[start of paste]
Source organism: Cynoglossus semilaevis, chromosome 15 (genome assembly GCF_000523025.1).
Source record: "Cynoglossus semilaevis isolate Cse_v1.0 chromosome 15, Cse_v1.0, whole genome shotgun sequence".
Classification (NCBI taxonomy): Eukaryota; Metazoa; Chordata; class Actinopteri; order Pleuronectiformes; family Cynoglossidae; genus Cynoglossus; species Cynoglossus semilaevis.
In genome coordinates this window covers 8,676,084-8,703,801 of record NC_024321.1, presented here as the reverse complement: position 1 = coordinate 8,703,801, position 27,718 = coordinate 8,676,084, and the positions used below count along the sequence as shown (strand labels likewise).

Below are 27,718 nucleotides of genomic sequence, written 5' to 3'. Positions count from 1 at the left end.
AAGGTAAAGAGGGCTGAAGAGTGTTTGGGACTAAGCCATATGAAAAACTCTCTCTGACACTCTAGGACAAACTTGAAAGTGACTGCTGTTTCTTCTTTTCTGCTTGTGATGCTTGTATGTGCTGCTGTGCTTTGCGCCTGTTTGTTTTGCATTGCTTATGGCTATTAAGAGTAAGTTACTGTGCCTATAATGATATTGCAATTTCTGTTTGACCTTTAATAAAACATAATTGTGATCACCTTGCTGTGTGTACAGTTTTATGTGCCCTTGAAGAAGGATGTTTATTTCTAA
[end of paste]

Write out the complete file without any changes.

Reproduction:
Source organism: Cynoglossus semilaevis, chromosome 15 (genome assembly GCF_000523025.1).
Source record: "Cynoglossus semilaevis isolate Cse_v1.0 chromosome 15, Cse_v1.0, whole genome shotgun sequence".
Classification (NCBI taxonomy): Eukaryota; Metazoa; Chordata; class Actinopteri; order Pleuronectiformes; family Cynoglossidae; genus Cynoglossus; species Cynoglossus semilaevis.
In genome coordinates this window covers 8,676,084-8,703,801 of record NC_024321.1, presented here as the reverse complement: position 1 = coordinate 8,703,801, position 27,718 = coordinate 8,676,084, and the positions used below count along the sequence as shown (strand labels likewise).

Below are 27,718 nucleotides of genomic sequence, written 5' to 3'. Positions count from 1 at the left end.
AAGGTAAAGAGGGCTGAAGAGTGTTTGGGACTAAGCCATATGAAAAACTCTCTCTGACACTCTAGGACAAACTTGAAAGTGACTGCTGTTTCTTCTTTTCTGCTTGTGATGCTTGTATGTGCTGCTGTGCTTTGCGCCTGTTTGTTTTGCATTGCTTATGGCTATTAAGAGTAAGTTACTGTGCCTATAATGATATTGCAATTTCTGTTTGACCTTTAATAAAACATAATTGTGATCACCTTGCTGTGTGTACAGTTTTATGTGCCCTTGAAGAAGGATGTTTATTTCTAA